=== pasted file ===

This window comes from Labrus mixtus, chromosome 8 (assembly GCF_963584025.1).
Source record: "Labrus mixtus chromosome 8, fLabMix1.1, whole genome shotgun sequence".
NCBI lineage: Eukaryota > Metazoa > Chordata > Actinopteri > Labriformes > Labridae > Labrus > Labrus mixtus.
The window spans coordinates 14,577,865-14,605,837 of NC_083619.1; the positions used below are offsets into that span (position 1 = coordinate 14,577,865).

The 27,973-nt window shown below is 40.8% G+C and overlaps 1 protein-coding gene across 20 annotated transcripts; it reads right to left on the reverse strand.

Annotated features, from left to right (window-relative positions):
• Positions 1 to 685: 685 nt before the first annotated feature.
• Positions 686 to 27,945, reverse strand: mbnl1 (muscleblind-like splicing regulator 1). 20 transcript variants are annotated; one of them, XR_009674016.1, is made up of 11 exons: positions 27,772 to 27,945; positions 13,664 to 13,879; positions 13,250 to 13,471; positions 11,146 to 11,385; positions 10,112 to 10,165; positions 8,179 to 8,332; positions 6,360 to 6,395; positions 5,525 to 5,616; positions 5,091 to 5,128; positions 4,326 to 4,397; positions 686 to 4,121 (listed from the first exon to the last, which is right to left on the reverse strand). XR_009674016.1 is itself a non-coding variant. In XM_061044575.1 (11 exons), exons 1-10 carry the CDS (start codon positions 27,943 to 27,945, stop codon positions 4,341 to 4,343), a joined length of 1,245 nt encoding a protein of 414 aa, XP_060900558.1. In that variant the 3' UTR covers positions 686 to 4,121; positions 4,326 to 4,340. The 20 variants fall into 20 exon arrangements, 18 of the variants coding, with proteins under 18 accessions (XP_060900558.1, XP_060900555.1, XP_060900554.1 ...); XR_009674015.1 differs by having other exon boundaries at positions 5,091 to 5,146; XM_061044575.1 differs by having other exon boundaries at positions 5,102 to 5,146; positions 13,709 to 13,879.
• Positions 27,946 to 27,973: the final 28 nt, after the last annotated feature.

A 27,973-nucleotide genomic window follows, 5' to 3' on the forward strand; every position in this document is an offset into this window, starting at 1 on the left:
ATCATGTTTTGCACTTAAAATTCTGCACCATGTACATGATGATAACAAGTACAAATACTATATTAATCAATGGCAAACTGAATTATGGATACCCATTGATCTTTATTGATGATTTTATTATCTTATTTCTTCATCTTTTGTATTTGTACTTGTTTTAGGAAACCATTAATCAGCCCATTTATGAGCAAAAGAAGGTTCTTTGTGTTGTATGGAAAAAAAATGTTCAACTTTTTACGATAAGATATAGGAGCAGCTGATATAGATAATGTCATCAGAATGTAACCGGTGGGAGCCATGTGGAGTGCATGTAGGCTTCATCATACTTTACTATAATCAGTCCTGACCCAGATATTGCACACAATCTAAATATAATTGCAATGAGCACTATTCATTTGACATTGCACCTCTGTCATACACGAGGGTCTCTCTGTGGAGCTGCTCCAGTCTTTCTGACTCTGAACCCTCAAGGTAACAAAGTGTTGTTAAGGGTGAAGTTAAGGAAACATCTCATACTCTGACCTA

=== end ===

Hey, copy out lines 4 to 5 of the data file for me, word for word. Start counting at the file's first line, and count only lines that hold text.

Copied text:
The window spans coordinates 14,577,865-14,605,837 of NC_083619.1; the positions used below are offsets into that span (position 1 = coordinate 14,577,865).

The 27,973-nt window shown below is 40.8% G+C and overlaps 1 protein-coding gene across 20 annotated transcripts; it reads right to left on the reverse strand.